Reading “Amazon’s Jungle Logic” reminded me of a lecture I heard from a rabbi years ago, about the ethics of entering a shop to examine an item without any intention of making a purchase. Longtime readers of the Talmud (or even people casually aware of the Talmud) might not be surprised to learn that the Talmud has something specific to say about this situation. The Mishnah draws an interesting analogy between hurtful business practices and hurtful words, saying:
Just as there is overreaching in buying and selling, so is there wrong done by words. Thus, one must not ask another, “What is the price of this article?” when one has no intention of buying. If a person was a repentant sinner, one must not say to him, “Remember your former deeds…”
Here, “overreaching in buying and selling” means “overcharging”, or more generally, business fraud. The rabbis have plenty to say about business fraud in the Gemara. (They have plenty to say about everything in the Gemara.)
Some contemporary readings of this Mishnah argue that the underlying reason this behavior is bad is that it is unethical to waste a merchant’s time or falsely raise their hope. Under that reading, if you swoop in, scan some items, and then rush out of the store again to collect your five bucks, it’s hard to argue that you wasted that much of anybody’s time. Particularly if you walk fast, avoid eye contact, and above all, avoid talking to anybody — for most smartphone users, par for the course.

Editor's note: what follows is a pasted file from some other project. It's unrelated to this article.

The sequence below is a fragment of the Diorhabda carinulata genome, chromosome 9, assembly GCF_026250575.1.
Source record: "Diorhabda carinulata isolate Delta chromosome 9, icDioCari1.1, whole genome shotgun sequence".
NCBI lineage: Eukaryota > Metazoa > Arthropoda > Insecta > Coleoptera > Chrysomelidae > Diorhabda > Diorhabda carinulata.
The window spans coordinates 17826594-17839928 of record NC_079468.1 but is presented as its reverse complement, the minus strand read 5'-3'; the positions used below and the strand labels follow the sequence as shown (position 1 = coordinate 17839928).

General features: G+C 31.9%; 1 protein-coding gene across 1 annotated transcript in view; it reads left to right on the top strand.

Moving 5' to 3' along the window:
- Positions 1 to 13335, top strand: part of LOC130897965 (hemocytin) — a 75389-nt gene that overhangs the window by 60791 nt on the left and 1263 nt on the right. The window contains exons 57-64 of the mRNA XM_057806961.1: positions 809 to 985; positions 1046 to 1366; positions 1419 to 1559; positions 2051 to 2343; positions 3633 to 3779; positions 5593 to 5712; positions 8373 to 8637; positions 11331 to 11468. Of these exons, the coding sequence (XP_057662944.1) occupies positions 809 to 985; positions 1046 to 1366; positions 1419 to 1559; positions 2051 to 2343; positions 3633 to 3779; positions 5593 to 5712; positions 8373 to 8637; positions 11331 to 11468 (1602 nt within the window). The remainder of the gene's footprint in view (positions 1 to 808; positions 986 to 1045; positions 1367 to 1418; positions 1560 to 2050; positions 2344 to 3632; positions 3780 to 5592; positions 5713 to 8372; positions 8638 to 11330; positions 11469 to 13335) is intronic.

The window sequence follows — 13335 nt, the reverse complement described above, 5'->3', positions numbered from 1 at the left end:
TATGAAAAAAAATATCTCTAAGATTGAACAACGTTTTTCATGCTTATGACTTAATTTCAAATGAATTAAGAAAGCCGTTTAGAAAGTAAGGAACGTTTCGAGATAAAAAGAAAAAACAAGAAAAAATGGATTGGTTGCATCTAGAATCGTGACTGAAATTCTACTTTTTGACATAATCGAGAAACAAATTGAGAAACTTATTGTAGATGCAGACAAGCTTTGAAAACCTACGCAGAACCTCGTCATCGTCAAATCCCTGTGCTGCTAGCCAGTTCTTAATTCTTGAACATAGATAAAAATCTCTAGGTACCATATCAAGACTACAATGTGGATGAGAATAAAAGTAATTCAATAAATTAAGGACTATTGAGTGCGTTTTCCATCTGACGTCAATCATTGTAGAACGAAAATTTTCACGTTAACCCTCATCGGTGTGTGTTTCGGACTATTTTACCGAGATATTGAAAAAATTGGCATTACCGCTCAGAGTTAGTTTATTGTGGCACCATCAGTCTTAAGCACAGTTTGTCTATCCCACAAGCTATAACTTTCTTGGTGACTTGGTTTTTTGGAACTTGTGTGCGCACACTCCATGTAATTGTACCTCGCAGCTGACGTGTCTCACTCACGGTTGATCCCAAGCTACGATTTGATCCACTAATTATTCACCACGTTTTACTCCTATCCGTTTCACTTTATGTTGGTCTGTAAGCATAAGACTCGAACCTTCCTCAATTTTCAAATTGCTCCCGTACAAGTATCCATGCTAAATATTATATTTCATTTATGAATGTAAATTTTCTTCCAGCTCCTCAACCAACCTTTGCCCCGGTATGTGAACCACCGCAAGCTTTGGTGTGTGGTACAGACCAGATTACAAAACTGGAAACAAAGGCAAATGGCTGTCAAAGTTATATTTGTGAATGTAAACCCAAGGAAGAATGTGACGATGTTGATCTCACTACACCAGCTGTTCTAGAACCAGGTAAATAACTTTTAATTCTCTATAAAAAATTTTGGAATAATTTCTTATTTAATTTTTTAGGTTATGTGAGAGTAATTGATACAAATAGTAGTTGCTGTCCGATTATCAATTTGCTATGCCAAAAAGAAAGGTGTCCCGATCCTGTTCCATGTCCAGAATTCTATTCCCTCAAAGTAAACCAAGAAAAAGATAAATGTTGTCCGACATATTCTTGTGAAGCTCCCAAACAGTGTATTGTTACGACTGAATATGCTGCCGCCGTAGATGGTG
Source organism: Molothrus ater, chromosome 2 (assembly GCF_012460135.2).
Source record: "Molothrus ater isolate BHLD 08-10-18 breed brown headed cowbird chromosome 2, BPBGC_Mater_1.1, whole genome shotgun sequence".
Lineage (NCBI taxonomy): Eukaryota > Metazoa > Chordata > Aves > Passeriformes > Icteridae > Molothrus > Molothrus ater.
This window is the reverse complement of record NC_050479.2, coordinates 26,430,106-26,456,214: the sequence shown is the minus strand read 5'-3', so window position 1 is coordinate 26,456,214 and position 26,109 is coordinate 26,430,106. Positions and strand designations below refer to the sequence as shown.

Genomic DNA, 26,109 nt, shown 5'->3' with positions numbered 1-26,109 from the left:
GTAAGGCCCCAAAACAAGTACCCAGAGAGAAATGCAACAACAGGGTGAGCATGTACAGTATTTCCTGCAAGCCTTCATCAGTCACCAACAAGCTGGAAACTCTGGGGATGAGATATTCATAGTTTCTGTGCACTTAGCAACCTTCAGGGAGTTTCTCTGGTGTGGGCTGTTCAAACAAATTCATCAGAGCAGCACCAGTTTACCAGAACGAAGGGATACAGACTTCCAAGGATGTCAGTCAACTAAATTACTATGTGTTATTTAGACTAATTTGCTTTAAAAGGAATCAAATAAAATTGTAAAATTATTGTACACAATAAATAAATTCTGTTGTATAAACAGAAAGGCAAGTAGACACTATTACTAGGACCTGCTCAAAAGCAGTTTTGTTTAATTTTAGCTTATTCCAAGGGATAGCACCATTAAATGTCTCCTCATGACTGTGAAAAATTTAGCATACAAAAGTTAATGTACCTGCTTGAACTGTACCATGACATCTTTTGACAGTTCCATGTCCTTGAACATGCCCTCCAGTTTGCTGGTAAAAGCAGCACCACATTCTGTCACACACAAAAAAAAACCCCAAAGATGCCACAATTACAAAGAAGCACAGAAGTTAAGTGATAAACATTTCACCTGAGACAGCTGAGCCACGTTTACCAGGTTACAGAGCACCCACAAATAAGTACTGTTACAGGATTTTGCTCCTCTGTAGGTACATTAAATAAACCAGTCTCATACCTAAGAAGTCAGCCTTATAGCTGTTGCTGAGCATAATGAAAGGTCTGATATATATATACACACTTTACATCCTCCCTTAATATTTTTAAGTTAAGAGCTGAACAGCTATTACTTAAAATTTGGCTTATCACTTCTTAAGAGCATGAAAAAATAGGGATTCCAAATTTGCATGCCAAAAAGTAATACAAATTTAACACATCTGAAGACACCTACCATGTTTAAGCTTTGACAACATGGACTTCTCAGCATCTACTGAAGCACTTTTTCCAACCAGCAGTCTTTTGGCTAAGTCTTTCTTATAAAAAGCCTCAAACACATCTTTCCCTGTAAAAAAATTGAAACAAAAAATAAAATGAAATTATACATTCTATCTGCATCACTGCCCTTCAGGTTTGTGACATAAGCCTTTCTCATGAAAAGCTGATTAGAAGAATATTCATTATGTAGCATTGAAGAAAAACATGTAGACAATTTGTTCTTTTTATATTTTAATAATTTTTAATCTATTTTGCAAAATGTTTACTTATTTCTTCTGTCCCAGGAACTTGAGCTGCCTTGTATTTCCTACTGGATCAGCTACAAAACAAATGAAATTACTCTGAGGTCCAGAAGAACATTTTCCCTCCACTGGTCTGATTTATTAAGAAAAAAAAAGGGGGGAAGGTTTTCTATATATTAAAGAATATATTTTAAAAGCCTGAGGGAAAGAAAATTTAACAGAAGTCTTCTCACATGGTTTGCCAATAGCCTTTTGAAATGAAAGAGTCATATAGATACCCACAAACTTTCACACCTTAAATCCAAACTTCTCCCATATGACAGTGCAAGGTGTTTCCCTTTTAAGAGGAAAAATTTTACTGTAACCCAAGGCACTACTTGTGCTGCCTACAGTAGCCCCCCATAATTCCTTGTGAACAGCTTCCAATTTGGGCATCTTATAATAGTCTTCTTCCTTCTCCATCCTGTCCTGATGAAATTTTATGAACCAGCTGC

However, at least from what I can find in the Talmud’s sections on business practices — and I certainly might have missed a passage — I’m not sure that the “wasting the merchant’s time and energy” argument is really rooted in the text. As far as I can tell, the real problem stems from fraudulence. Or as R. Judah puts it, “One may also not feign interest in a purchase when he has no money, since this is known to the heart only, and of everything known only to the heart it is written, and thou shalt fear thy God.” (Meaning: you can fool the storekeeper, but you can’t fool God.)
Under that reading, I think the real question is, does price scanning with zero intent to purchase carry the whiff of fraudulence? I propose the following moral Gedankenexperimente. Imagine you walk into the store this Saturday, smartphone hot in your hand. A clerk stops you and asks if there’s anything he or she can help you with.
If you can look the clerk in the eye and respond with, “No thanks, I’m fine — I’m just heading over to scan this item with this Amazon app, and then I’ll clear right out,” with no hesitation or mumbling or red-facedness, then congratulations! Your heart and actions are aligned. Go ye forth and scan. Otherwise, consider taking a pass.
Of course, it’s worth mentioning that participating in Amazon’s particular little game this holiday season means running off to engage in commerce on a Saturday, which is super-duper illegal no matter how you slice it. I mean, at that point you might as well make sure that your Sabbath day price-scanning shenanigans involve some kind of bacon-related product. Go for the trifecta!